TUESDAY, July 9 (HealthDay News) -- Most older American men plan
to get screened for prostate cancer despite a recent recommendation
that many should just skip the controversial PSA test, a new survey
The authors of a report about the survey don't reveal which side
of the debate they're on, although they do write that new PSA test
research suggests that its "harms outweigh the benefits."
Overall, the survey shows that "we need to do a better job of
presenting both the benefits and harms of screening to all
patients," said report lead author Linda Squiers, a research and
evaluation methodologist with RTI International, in Research
Triangle Park, N.C. "We also should explain the science behind the
recommendation in plain language so everyone can understand
At issue is a 2012 recommendation by the U.S. Preventive
Services Task Force regarding prostate cancer screening. It now
says men of all ages who haven't been diagnosed with prostate
cancer shouldn't get the prostate-specific antigen (PSA) test. The
guideline "is based on science and rooted in the knowledge that
while everyone wants to help prevent deaths from prostate cancer,
current methods of PSA screening and treatment of screen-detected
cancer are not the answer," the USPSTF website states.
Critics of the test say it often picks up signs of prostate
cancer that are not dangerous, potentially leading to unnecessary
and harmful treatment. "You'll often find disease that isn't
aggressive and will never harm you. But your doctor, your wife,
your relatives will put you under pressure to treat that cancer,"
said Andrew Vickers, an attending research methodologist at
Memorial Sloan-Kettering Cancer Center, in New York City.
Prostate cancer treatment can lead to incontinence and
impotence. But, of course, treatment can also prevent death from
Some physicians say the test is useful, and many continue to
give it to patients, in some cases without consulting them.
For the new report, researchers used an online survey to tell
1,089 men aged 40 to 74 about the task force recommendation -- it
was in draft form at the time of the survey in 2011 -- and ask them
if they planned to follow it. None of the men had been diagnosed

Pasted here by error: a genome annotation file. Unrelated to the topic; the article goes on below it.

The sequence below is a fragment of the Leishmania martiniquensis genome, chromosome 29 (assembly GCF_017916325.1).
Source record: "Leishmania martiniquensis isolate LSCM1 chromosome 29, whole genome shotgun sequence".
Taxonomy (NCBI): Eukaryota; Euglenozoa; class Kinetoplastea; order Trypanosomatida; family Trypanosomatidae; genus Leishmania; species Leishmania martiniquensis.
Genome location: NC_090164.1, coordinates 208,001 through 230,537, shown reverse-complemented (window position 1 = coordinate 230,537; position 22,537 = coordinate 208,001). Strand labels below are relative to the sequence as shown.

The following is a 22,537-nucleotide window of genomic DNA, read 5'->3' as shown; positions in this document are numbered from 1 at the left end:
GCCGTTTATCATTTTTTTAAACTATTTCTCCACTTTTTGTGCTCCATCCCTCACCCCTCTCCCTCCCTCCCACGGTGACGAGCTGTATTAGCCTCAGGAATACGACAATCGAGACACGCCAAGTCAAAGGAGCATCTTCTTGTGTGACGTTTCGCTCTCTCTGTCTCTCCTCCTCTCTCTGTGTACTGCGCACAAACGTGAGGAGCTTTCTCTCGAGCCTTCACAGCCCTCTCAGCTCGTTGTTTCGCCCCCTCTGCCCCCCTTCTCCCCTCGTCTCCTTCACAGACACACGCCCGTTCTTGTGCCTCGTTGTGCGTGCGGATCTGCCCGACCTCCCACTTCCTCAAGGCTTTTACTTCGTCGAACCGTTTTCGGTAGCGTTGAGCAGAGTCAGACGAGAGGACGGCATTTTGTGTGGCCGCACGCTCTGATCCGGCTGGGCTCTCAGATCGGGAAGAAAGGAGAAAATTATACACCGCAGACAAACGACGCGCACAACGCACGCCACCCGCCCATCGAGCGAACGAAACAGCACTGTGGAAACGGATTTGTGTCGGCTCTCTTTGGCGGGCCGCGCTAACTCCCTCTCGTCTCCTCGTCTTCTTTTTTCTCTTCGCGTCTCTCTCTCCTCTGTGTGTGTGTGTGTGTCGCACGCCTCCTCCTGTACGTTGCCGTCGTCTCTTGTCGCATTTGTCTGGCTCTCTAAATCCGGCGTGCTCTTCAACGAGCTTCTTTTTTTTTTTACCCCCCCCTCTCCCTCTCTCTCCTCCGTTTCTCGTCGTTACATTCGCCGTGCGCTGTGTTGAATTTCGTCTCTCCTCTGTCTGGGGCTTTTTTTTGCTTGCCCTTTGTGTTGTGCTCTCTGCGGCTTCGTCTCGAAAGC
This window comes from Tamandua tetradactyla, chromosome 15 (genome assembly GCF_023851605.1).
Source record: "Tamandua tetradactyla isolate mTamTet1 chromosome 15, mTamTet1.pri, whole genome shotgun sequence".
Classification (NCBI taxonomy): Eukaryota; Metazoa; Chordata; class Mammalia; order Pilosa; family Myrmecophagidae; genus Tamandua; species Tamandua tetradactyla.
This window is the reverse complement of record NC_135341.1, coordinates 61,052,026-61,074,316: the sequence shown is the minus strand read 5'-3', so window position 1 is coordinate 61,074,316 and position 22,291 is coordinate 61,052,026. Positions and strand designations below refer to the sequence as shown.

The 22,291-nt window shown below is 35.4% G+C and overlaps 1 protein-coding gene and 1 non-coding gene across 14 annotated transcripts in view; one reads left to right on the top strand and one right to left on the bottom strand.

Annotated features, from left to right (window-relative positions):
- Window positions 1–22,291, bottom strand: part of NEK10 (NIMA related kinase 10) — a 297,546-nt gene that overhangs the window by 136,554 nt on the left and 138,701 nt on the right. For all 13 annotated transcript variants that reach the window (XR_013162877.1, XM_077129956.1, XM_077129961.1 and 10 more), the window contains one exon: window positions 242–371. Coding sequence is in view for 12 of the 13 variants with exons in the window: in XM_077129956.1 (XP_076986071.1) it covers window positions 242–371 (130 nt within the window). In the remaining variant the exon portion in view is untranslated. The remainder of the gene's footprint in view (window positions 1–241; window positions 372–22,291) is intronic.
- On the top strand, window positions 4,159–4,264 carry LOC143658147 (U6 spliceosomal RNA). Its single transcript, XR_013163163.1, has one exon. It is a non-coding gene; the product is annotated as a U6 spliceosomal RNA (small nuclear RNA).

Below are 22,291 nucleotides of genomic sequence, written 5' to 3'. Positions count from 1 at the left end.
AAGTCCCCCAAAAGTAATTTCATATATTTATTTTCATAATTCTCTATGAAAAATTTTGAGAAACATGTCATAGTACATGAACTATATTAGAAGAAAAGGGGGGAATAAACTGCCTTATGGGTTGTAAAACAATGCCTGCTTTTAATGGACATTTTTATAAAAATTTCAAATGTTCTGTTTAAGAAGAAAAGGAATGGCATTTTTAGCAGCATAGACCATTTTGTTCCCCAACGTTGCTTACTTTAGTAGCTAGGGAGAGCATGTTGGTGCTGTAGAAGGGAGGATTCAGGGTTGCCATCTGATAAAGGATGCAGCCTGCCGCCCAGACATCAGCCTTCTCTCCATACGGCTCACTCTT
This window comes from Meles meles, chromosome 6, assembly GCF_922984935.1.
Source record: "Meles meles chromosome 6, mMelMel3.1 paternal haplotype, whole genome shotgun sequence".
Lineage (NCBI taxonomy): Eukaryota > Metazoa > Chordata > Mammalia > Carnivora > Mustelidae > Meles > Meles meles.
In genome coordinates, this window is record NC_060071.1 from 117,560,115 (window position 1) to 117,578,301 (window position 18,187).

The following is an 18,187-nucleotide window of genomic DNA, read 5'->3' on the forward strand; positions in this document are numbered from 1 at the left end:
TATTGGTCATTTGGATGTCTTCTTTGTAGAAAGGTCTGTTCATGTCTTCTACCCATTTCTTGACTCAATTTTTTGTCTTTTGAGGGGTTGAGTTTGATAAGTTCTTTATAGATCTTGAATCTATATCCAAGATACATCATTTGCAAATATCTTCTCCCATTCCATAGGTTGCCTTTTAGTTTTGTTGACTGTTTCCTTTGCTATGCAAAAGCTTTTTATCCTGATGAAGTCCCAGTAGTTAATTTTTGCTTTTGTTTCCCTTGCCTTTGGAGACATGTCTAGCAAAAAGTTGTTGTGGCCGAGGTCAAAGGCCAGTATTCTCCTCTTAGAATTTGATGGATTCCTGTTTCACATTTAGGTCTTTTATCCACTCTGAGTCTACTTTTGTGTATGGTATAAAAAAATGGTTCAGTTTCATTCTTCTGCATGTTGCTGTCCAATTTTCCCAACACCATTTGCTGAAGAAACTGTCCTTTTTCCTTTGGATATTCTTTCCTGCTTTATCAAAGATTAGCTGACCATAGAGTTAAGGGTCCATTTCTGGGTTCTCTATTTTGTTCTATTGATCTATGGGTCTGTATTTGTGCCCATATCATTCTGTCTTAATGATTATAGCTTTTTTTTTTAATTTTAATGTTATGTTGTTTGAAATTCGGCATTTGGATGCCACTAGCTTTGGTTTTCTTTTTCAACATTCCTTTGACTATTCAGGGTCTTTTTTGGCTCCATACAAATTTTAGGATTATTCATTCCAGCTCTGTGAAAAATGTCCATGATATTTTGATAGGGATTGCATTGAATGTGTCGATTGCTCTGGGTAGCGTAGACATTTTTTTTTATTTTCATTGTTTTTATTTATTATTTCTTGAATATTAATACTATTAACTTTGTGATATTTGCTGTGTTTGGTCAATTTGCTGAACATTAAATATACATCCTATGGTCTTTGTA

with prostate cancer.
The researchers then adjusted the results, adding more or less
weight to certain answers in order to better reflect factors such
as the nation's mix of age, race and education.
Only 13 percent of the men planned to follow the recommendation
notget a PSA test. Fifty-four percent said they'd ignore the
recommendation and get tested, while one-third of men were
undecided, the investigators found.
Blacks, wealthier men, those who'd had a recent PSA test, and
those who were at least somewhat worried about prostate cancer were
more likely to plan to get a test.
Why are many men ignoring the recommendation even when they're
told about it? "It is wishful thinking by the men and urging by
their physicians that causes the problem," said Dr. Anthony Miller,
professor emeritus of epidemiology at the University of Toronto's
Dalla Lana School of Public Health.
For his part, Vickers, the methodologist at Memorial
Sloan-Kettering, said men seem to have a "misapprehension" about
the value of the test and the risk of unnecessary treatment. "Many
people think 'If I don't get screened, I will die of cancer. But if
I do get screened, I won't,'" he said.
The best approach is to let patients make the call about PSA
tests, he said, after making sure they're well informed about the
benefits and risks.
The report appeared online July 9 in the
American Journal of Preventive Medicine.
Visit the U.S. Preventive Services Task Force to see its
recommendation on prostate cancer screening.
Please be aware that this information is provided to supplement the care provided by your physician. It is neither intended nor implied to be a substitute for professional medical advice. CALL YOUR HEALTHCARE PROVIDER IMMEDIATELY IF YOU THINK YOU MAY HAVE A MEDICAL EMERGENCY. Always seek the advice of your physician or other qualified health provider prior to starting any new treatment or with any questions you may have regarding a medical condition.
Copyright © EBSCO Publishing. All rights reserved.